Correlation Between Standard Upper Extremity Impairment Measures and Activity-based Function Testing in Upper Extremity Cerebral Palsy

    loading  Checking for direct PDF access through Ovid

Abstract

Background:

Although the treatment of cerebral palsy should be based on improving function as assessed by measures of impairment, activity, and participation, the standard indications for surgical treatment of upper extremity cerebral palsy (UECP) are impairment measures, primarily active and passive range of motion (ROM). Recently, validated activity measures have been developed for children with UECP. The purposes of this study were to determine the relationship between impairment and activity measures in this population, and whether measures of activity correlate with each other.

Methods:

A total of 37 children, ages 5 to 16 years, who met standard ROM surgical indications for UECP were evaluated with the impairment measures of active and passive ROM and stereognosis, as well as 3 activity measures [Assisting Hand Assessment (AHA), Box and Blocks test, and the Shriners Hospitals Upper Extremity Evaluation Dynamic Positional Analyses (SHUEE DPA)]. Impairment measures were correlated with activity measures using Spearman rank correlation coefficients.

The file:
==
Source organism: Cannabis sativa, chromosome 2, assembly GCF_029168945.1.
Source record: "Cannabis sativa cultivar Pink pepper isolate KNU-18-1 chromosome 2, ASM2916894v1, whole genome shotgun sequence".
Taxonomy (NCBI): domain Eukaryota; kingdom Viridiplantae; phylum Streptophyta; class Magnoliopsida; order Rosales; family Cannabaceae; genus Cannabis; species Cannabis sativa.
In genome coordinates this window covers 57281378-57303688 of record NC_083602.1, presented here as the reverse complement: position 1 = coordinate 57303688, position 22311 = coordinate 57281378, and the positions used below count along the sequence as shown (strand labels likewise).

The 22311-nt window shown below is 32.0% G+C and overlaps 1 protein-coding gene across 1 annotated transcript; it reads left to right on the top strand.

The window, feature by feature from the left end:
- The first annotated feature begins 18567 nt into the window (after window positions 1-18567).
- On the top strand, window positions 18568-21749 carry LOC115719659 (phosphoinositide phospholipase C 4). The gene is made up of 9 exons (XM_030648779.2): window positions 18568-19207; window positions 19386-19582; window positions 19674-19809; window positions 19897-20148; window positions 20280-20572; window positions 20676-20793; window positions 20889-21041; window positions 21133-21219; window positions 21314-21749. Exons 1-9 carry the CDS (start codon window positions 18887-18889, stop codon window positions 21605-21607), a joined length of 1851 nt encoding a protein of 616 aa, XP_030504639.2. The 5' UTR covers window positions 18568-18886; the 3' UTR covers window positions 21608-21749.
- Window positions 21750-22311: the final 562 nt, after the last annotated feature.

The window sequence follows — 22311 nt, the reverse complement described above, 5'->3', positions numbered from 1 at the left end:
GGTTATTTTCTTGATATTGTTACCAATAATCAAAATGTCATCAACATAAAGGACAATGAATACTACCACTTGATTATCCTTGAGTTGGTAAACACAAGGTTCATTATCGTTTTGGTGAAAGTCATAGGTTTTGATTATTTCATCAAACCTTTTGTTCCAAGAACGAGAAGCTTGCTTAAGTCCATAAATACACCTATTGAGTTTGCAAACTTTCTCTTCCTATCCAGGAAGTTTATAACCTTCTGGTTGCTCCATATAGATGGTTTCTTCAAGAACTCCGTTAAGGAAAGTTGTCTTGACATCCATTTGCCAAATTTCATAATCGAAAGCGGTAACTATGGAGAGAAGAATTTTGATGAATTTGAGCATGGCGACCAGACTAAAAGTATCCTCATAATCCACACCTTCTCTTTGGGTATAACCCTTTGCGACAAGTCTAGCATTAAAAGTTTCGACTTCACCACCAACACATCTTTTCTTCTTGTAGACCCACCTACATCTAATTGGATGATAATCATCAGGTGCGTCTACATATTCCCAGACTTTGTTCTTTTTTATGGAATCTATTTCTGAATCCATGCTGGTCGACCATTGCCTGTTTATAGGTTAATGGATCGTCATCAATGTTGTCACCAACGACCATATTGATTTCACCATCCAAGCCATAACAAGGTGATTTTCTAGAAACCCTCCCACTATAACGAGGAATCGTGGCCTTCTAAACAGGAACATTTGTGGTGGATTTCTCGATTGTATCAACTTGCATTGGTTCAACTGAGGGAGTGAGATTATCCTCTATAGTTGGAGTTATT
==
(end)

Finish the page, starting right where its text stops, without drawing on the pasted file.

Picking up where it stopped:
Results:

Impairment measures showed inconsistent correlation with activity measures. Of the 12 comparisons, only 4 correlated: active forearm supination (ρ=0.47, P=0.003), wrist extension (ρ=0.55, P=0.001), and stereognosis scores (ρ=0.54, P=0.001) were correlated with AHA; and wrist extension was correlated with the SHUEE DPA (ρ=0.41, P=0.01). When the results of activity tests were compared, the AHA was correlated with the Box and Blocks tests (ρ=0.63, P<0.001), and the SHUEE DPA and Box and Blocks tests were correlated with each other (ρ=0.35, P=0.04).

Conclusions:

The goal of surgery in UECP is to improve the child’s ability to perform activities, and ultimately to participate in life situations. Impairment measures, such as ROM, were inconsistently correlated with validated measures of activity. Some activity measures correlated with each other, although they did not correlate with the same impairment measures. We conclude that impairment measures, including ROM, do not consistently predict functional dynamic ROM used to perform activities for children with UECP. Activity limitation measures may provide more appropriate indicators than impairment measures for upper extremity surgery for this population.

Level of Evidence:

Level II—diagnostic.

Related Topics

    loading  Loading Related Articles